The Probate Fee Boogeyman

Recently a good friend confided to me that her Dad had just added her as a signing authority on his bank account.  The reason that he did this was because someone at the bank had told Dad that he would be subject to a bunch of taxes if he were to pass away.

            This prompted a number of questions from both father and daughter. What are estate taxes in Canada?  Are there ways to avoid these taxes?  How much would these taxes be?

            The good news is that there was a bit of an unnecessary element of fear in the conversation. We don’t have “death taxes” per se in Canada. While it is true that there can be taxes triggered by a person’s death – common examples are taxable capital gains or RRSPs that do not have a spousal beneficiary – there is no special tax on estates.

What the bank clerk was probably referring to was probate fees.  Basically, probate fees are charged by the province to declare that a will is valid. But probate fees have become a bit of a boogeyman. People don’t always understand them, often make them out to be a big deal, and subsequently fear them.

            Probate fees differ across the provinces. At a rate of 1.4 percent on estates above $50,000, BC has some of the highest probate fees in the country, and there is no upper limit. The bigger the estate, the bigger the probate fee.

For example, if you have an estate of $300,000 you are looking at $3,858 in probate fees just for the province to say that you have a valid will. A lot of people would like to plan ahead in order to minimize these fees.

Probate fee reduction strategies center on the idea of transferring assets to someone outside the will.  It’s simple, really.  You own something.  You want it to go to a beneficiary. Eventually you are going to die.  If the asset is transferred via the will you pay probate fees.  But if you can transfer that asset outside of the will, no probate fees.  It can be as easy as that.

There are several ways to transfer assets outside the will.  The simplest way is simply to gift an asset while you are alive.  If the transfer happens before you die the asset doesn’t form part of your estate.

Insurance products are another way to transfer assets.  With a life insurance policy, or a segregated investment fund you can name a beneficiary.  On your death the funds go directly to your beneficiary, not to your estate.

Another method of reducing probate is to own an asset jointly with someone.  If you are thinking of doing this you need to be careful, though.  Joint ownership can have some unintended consequences.

Obviously nobody wants to pay more money than they have to.  And fortunately, with some advance planning you can minimize probate fees.  And you should, too.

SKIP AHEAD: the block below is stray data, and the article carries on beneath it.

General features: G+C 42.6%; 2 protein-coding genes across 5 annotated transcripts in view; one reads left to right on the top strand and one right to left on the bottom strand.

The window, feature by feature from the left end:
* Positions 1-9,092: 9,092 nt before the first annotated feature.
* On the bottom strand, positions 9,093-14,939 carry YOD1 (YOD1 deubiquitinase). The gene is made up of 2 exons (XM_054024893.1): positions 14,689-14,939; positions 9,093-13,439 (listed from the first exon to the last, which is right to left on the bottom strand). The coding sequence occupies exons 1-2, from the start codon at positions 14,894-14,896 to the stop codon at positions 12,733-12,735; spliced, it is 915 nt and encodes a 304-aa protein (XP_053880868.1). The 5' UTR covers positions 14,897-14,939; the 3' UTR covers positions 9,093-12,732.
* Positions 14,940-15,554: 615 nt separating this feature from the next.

But bear in mind, we are only talking about a maximum probate fee of 1.4 per cent.  Sometimes a person may be so focused on minimizing probate fees that they accidentally shoot themselves in the foot.  If a person is not careful there are worse things that could happen than probate fees. 

Let’s say that a person has $100,000 in the bank and a duplex that she bought for $80,000 as an investment property that is now worth $150,000.  She has two children as her beneficiaries, and she is concerned about probate fees.

She wants to transfer the money to the kids free of probate.  One of the kids is pretty sharp, so Mom puts the assets into joint ownership with the smart cookie so that the bright child can look after things in the meantime, with the idea that the two kids would eventually share equally in the estate.

Well, that sounds pretty easy, right?  Unfortunately this all too common scenario is going to have some consequences.

The first thing is that it is going to trigger taxes on the duplex.  By transferring the ownership of the duplex from her name into joint ownership with her child the lady has deemed to have disposed of the asset for tax purposes, even though she didn’t really sell the investment property.  This means the $70,000 increase in the value of the duplex is considered a capital gain, fifty percent of which is taxable at the lady’s marginal tax rate.

The second thing is that the child that is now on title is a bonafide owner of the assets.  One obvious implication is that there is nothing stopping the child from draining Mom’s bank account, but there are some less obvious possibilities too.

What happens if the child goes bankrupt?  Now these assets will be exposed to the creditors of the child.  What happens if the child gets divorced?  Now the child’s ex-spouse may go after the child’s share of Mom’s assets.  What happens if the child dies first?  Now part of Mom’s assets are going to form part of the child’s estate, and ownership goes to the child’s beneficiaries.

Nobody wants to pay more in probate fees that they have to.  And a proper estate plan designed by a team of professionals will take probate fees into account.  But beware of simplistic solutions to probate fees- they may have unintended consequences.

This article was posted in All Columns, Estate Planning.
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